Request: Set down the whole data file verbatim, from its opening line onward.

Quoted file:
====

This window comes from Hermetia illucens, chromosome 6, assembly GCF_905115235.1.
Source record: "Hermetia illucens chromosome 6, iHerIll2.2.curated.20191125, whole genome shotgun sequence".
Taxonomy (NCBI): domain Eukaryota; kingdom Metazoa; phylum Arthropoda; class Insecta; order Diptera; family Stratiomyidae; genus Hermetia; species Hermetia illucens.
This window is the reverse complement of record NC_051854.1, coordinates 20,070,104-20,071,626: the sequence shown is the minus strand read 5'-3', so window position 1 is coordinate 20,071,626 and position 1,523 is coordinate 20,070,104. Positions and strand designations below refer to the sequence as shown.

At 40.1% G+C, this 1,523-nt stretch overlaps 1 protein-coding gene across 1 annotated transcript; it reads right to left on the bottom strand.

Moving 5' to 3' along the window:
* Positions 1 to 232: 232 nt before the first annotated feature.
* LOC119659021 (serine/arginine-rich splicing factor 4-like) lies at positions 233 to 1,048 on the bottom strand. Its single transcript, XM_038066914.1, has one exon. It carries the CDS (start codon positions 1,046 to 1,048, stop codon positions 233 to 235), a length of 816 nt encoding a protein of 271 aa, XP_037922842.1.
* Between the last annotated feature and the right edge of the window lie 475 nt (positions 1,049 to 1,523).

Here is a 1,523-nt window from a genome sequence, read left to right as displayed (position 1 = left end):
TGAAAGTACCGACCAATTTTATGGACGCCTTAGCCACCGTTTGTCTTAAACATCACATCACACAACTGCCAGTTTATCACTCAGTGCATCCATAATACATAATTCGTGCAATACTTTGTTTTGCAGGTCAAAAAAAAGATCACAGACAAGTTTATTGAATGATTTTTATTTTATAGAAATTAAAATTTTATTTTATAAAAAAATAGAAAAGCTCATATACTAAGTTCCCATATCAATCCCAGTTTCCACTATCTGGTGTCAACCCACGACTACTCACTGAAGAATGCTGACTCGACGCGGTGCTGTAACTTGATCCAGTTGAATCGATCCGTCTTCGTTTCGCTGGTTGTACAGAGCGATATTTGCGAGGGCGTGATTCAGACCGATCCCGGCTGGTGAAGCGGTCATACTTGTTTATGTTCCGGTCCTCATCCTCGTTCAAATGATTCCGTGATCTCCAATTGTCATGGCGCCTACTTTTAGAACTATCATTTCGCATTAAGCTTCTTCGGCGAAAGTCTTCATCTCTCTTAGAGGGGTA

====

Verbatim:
This window comes from Hermetia illucens, chromosome 6, assembly GCF_905115235.1.
Source record: "Hermetia illucens chromosome 6, iHerIll2.2.curated.20191125, whole genome shotgun sequence".
Taxonomy (NCBI): domain Eukaryota; kingdom Metazoa; phylum Arthropoda; class Insecta; order Diptera; family Stratiomyidae; genus Hermetia; species Hermetia illucens.
This window is the reverse complement of record NC_051854.1, coordinates 20,070,104-20,071,626: the sequence shown is the minus strand read 5'-3', so window position 1 is coordinate 20,071,626 and position 1,523 is coordinate 20,070,104. Positions and strand designations below refer to the sequence as shown.

At 40.1% G+C, this 1,523-nt stretch overlaps 1 protein-coding gene across 1 annotated transcript; it reads right to left on the bottom strand.

Moving 5' to 3' along the window:
* Positions 1 to 232: 232 nt before the first annotated feature.
* LOC119659021 (serine/arginine-rich splicing factor 4-like) lies at positions 233 to 1,048 on the bottom strand. Its single transcript, XM_038066914.1, has one exon. It carries the CDS (start codon positions 1,046 to 1,048, stop codon positions 233 to 235), a length of 816 nt encoding a protein of 271 aa, XP_037922842.1.
* Between the last annotated feature and the right edge of the window lie 475 nt (positions 1,049 to 1,523).

Here is a 1,523-nt window from a genome sequence, read left to right as displayed (position 1 = left end):
TGAAAGTACCGACCAATTTTATGGACGCCTTAGCCACCGTTTGTCTTAAACATCACATCACACAACTGCCAGTTTATCACTCAGTGCATCCATAATACATAATTCGTGCAATACTTTGTTTTGCAGGTCAAAAAAAAGATCACAGACAAGTTTATTGAATGATTTTTATTTTATAGAAATTAAAATTTTATTTTATAAAAAAATAGAAAAGCTCATATACTAAGTTCCCATATCAATCCCAGTTTCCACTATCTGGTGTCAACCCACGACTACTCACTGAAGAATGCTGACTCGACGCGGTGCTGTAACTTGATCCAGTTGAATCGATCCGTCTTCGTTTCGCTGGTTGTACAGAGCGATATTTGCGAGGGCGTGATTCAGACCGATCCCGGCTGGTGAAGCGGTCATACTTGTTTATGTTCCGGTCCTCATCCTCGTTCAAATGATTCCGTGATCTCCAATTGTCATGGCGCCTACTTTTAGAACTATCATTTCGCATTAAGCTTCTTCGGCGAAAGTCTTCATCTCTCTTAGAGGGGTA